Celebrating the Winter Solstice

December 19, 2018


Our family is still relatively young and our children are just six and eight years old. So we are still developing the lifelong traditions we hope will call our family home to each other as they get older and grow little families of their own. 

I think having yearly holiday traditions is a variety of romance and is important to continue bringing us together to be rooted in our family, make memories together and enjoy the holidays in a way that speaks to our family with the Winter Solstice.

Before I get into what we do to celebrate the Winter Solstice, I wanted to briefly go over what it means to us because it wasn't long ago that I didn't know the significance of it.


What is the Winter Solstice?

The Winter Solstice usually occurs on December 21st, around Christmas time, or astronomically, the first day of winter. Up until this day, the amount of daylight lessens in the Northern Hemisphere. The Winter Solstice is when the short days begin to grow longer until the Summer Solstice when the days begin to shorten again. 

The Winter Solstice traditions naturally happen in the darkest, most dead days of the year and is a pivotal day for the earth. At our darkest, most dreary days we celebrate to welcome and encourage the light to return, and the end of the long dark nights.


Our Winter Solstice Traditions..

Evergreen Tree

Together we bring evergreens into our home at the darkest time of the year to celebrate the Winter Solstice in the form of a tree.

In ancient times, families would find a large tree and cut it down to be dragged to the home. The top would then be cut off and displayed with handmade decorations and the lower branches were harvested to be used as garland around windows and doors of the home.

Evergreen is said to represent life in the midst of all of the death, and by bringing it in our home we welcome the return of light which ultimately, returns life in the form of a fertile spring.


Handmade Decorations

We surround ourselves with certain objects and decorate our home with things that represent the sun and light. In the past we have dried orange slices to make an Orange Garland but you could also make paper stars or star ornaments out of sticks or clay. Also we dress the tree with start ornaments and balls that resemble orbs of light!

Advent Calendar

We have a traditional Christmas Advent Calendar that my mother-in-law made when my husband was a child. Each Day the children get to place a decoration onto the fabric Christmas Tree.

As our children are growing older, we have decided to pass this on to another younger child in the family but am looking forward to making our own advent calendar to celebrate the 13 days of Solstice, from the night before the Solstice (December 20th) to the beginning of the new year (January 1st).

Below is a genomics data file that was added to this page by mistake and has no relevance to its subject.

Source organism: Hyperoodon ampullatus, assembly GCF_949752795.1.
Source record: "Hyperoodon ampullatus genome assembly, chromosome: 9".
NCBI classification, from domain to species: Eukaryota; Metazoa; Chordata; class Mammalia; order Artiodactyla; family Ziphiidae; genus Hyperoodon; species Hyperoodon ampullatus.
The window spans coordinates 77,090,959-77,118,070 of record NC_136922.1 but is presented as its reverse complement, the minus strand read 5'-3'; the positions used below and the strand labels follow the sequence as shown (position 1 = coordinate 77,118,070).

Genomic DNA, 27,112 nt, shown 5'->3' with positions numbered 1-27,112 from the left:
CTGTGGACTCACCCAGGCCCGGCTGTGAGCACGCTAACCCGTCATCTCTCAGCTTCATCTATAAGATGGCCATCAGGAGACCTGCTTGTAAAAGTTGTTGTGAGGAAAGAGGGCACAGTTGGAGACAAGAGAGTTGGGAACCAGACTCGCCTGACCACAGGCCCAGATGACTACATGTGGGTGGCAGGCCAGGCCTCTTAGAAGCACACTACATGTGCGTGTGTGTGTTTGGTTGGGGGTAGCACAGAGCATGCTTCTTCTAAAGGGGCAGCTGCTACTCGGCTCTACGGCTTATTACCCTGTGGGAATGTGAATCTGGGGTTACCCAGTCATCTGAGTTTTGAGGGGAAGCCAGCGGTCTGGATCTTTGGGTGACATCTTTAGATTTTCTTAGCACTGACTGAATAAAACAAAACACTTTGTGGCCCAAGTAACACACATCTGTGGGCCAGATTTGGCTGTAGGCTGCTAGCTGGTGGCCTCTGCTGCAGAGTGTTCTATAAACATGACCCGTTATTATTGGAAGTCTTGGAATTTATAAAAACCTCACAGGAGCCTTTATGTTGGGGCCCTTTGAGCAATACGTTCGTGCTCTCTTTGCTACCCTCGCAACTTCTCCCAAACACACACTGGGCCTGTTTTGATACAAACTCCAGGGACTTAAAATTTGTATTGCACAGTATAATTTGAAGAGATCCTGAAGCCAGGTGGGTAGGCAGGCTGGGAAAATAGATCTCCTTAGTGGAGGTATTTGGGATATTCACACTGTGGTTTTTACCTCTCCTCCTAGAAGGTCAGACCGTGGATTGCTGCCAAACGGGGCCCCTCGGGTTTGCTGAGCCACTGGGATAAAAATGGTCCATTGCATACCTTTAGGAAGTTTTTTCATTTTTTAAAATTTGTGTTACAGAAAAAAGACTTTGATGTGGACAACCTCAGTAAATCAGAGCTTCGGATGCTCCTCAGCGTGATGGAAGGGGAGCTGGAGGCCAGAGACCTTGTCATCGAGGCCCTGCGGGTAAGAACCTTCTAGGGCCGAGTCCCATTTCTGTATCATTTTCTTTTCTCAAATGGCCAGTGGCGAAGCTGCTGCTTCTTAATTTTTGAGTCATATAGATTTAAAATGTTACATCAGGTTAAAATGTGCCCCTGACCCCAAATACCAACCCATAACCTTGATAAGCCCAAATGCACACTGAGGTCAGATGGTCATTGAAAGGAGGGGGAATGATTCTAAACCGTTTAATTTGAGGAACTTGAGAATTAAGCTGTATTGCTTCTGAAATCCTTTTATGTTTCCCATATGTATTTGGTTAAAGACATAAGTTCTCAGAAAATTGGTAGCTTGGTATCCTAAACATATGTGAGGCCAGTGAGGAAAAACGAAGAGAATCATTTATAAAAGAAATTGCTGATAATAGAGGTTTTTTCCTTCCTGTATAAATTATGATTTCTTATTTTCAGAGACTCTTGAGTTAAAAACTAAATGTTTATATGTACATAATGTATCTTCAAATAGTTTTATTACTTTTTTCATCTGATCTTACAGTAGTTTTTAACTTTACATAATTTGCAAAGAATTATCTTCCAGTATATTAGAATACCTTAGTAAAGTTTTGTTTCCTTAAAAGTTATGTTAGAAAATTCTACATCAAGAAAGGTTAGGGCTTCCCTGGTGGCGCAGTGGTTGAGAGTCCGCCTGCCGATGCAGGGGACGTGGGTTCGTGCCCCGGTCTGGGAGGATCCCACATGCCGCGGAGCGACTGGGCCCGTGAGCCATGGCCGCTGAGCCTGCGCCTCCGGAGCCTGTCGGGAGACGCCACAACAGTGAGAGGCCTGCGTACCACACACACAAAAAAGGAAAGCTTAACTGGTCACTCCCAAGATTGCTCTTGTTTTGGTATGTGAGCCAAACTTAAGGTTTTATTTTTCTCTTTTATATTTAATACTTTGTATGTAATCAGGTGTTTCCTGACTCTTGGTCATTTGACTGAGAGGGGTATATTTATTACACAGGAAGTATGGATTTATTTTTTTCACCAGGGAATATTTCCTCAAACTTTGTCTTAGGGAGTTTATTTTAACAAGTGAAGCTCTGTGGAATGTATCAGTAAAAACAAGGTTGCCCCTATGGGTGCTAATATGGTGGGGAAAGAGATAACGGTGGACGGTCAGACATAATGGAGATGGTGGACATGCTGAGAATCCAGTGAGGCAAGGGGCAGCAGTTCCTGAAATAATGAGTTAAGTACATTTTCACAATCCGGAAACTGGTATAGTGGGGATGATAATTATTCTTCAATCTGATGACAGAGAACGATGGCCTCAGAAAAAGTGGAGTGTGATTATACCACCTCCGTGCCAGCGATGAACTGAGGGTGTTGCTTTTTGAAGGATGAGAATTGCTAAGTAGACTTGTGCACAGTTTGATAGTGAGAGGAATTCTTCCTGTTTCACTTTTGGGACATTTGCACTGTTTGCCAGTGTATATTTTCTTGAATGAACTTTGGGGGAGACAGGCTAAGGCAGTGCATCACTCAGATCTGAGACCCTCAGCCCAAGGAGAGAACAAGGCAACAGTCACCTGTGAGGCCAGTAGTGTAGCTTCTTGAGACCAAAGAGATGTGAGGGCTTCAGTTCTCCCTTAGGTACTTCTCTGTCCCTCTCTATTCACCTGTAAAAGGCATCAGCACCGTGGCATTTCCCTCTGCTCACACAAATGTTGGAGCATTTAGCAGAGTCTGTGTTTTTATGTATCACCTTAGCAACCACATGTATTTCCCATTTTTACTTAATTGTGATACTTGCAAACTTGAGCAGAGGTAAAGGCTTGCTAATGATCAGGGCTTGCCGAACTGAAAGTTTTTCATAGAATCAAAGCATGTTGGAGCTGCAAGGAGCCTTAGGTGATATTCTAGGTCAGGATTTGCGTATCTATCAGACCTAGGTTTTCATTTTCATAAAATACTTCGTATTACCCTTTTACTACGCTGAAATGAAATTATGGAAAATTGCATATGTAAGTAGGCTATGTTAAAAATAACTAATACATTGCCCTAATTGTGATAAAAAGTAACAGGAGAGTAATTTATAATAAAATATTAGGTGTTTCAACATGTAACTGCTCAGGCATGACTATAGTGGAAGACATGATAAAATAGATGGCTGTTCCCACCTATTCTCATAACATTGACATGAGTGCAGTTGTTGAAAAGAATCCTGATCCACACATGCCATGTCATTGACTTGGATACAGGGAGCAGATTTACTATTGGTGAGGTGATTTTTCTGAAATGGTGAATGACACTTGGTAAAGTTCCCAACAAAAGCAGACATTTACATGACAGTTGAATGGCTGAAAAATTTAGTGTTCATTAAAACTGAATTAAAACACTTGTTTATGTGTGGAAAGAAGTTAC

Rather than counting down to one day of indulgence, gift giving and expecting gifts from others, we will have various fun and celebratory events spread throughout the 13 days of Solstice.


Light

Traditionally the Winter Solstice is celebrated with a bonfire but we just never have lived in an area where that would be permitted, so we use a lot of twinkle lights inside the home.

We celebrate the return of the light by lighting candles or stringing lights around the tree. Yes, just like a Christmas Tree. You could also make your own Beeswax Candles as they have a golden colour to them similar to the sun.

Dinner Feast

Like any other celebration there is a feast that happens! To celebrate the end of the darks days we usually cook roast a turkey, eat seasonal vegetables like Roasted Parmesan Carrots and Garlic Mashed Potatoes.

I also love to bake with my children in the days prior and whip up some Chewy Chocolate Chip Cookies, Real Hot Cocoa and Cranberry Orange Muffins!


Releasing Ceremony

I have grown to love and appreciate this ritual that is generally left for the adults. I find it wonderful for my mental health during the dark days.

We take an evening to reflect on our year and on a piece of paper we write down the things, the emotions or the feelings we want to leave behind in the darkness. These could be regrets, grudges or disappointments to release and start with a clean slate in the new year. We then symbolically burn the piece of paper and release them.

There are many other things we do together as a family during this time of the year that aren't necessarily to celebrate the Winter Solstice but they are just as fun! We like to visit a nature park and hand feed the Chick-A-Dees, taking a winter drive to see the neighbourhood lights, tobogganing, building a snow man together, and many snow ball fights. It's like a mental Winter Bucket List!


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